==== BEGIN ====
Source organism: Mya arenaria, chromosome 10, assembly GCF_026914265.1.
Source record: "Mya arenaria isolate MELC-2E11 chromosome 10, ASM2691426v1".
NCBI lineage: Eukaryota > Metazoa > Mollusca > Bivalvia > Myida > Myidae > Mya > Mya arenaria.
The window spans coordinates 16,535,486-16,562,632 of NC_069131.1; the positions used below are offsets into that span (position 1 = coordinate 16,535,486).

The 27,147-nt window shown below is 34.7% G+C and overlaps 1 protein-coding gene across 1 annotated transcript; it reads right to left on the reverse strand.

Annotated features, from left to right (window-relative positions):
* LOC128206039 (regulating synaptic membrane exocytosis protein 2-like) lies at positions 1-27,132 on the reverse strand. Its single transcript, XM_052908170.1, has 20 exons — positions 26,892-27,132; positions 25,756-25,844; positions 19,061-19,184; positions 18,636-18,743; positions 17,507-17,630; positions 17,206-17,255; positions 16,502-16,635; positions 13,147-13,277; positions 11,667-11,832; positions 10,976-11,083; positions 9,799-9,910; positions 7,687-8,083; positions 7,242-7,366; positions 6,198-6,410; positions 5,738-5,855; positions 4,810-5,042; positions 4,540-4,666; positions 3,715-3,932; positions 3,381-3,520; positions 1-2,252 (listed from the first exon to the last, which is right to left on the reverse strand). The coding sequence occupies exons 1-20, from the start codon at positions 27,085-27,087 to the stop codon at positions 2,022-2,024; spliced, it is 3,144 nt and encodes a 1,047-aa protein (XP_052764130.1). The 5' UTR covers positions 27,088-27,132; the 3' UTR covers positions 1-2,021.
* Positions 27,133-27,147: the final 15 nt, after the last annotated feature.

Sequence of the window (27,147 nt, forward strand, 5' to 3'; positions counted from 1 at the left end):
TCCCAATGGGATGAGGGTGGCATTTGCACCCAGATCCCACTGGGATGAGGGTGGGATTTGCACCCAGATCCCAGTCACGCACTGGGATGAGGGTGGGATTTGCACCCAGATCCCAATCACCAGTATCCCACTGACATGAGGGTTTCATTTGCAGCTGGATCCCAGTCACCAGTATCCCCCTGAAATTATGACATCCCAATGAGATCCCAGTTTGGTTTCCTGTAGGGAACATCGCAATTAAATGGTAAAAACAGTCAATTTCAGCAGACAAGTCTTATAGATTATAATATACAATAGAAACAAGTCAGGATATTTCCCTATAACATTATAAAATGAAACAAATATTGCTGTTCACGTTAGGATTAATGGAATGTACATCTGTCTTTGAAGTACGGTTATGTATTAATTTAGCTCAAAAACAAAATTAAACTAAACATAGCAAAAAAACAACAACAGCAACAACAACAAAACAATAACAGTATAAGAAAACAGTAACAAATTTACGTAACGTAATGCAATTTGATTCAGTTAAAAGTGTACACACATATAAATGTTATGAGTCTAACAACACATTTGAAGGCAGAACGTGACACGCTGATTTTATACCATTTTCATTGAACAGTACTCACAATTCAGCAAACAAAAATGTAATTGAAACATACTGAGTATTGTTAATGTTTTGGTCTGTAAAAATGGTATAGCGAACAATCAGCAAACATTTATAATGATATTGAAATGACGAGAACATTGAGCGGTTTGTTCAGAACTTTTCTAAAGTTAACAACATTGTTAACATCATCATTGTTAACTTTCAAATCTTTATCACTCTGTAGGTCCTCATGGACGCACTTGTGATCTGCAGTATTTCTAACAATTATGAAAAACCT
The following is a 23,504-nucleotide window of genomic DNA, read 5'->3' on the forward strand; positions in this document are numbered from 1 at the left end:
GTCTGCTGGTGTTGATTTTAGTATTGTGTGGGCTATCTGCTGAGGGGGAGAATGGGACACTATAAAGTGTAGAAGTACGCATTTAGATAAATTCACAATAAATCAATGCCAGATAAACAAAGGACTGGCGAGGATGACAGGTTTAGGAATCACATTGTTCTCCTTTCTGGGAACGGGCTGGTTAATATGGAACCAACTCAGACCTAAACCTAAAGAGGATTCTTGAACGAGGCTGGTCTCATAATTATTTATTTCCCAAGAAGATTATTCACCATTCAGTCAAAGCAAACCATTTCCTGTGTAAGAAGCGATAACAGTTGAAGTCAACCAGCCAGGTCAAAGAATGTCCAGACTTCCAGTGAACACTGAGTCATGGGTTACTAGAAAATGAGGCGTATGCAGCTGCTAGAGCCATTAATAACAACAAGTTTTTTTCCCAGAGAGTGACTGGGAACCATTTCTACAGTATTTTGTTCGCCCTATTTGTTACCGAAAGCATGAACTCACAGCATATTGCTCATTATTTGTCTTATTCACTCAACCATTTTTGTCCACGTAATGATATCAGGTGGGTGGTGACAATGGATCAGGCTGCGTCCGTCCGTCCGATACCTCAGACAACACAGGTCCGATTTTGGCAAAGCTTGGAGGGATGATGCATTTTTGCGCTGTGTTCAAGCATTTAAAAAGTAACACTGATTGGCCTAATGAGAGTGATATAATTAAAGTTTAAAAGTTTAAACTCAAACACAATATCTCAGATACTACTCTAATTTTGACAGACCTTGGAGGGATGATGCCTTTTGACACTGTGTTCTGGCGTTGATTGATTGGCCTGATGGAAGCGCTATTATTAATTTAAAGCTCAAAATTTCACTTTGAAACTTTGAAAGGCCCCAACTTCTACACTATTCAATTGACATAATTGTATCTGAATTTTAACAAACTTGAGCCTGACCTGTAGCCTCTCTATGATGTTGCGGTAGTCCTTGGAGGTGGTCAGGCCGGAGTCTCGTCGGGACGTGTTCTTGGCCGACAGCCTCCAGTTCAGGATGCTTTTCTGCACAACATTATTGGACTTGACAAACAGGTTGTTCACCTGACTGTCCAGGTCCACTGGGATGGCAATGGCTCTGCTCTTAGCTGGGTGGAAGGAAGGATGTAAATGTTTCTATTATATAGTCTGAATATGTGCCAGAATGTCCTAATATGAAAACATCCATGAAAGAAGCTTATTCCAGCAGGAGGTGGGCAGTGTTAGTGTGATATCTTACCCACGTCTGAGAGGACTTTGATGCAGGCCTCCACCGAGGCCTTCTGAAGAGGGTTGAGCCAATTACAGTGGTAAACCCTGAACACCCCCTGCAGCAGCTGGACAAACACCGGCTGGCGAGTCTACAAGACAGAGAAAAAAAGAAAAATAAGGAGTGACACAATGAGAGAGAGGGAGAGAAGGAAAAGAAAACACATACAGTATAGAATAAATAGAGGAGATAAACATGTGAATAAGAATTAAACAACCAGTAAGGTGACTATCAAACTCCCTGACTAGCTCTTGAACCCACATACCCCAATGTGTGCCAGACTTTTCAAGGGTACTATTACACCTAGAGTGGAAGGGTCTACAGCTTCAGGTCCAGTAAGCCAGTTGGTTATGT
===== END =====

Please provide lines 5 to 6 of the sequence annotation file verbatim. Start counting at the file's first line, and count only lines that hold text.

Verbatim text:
The 27,147-nt window shown below is 34.7% G+C and overlaps 1 protein-coding gene across 1 annotated transcript; it reads right to left on the reverse strand.

Annotated features, from left to right (window-relative positions):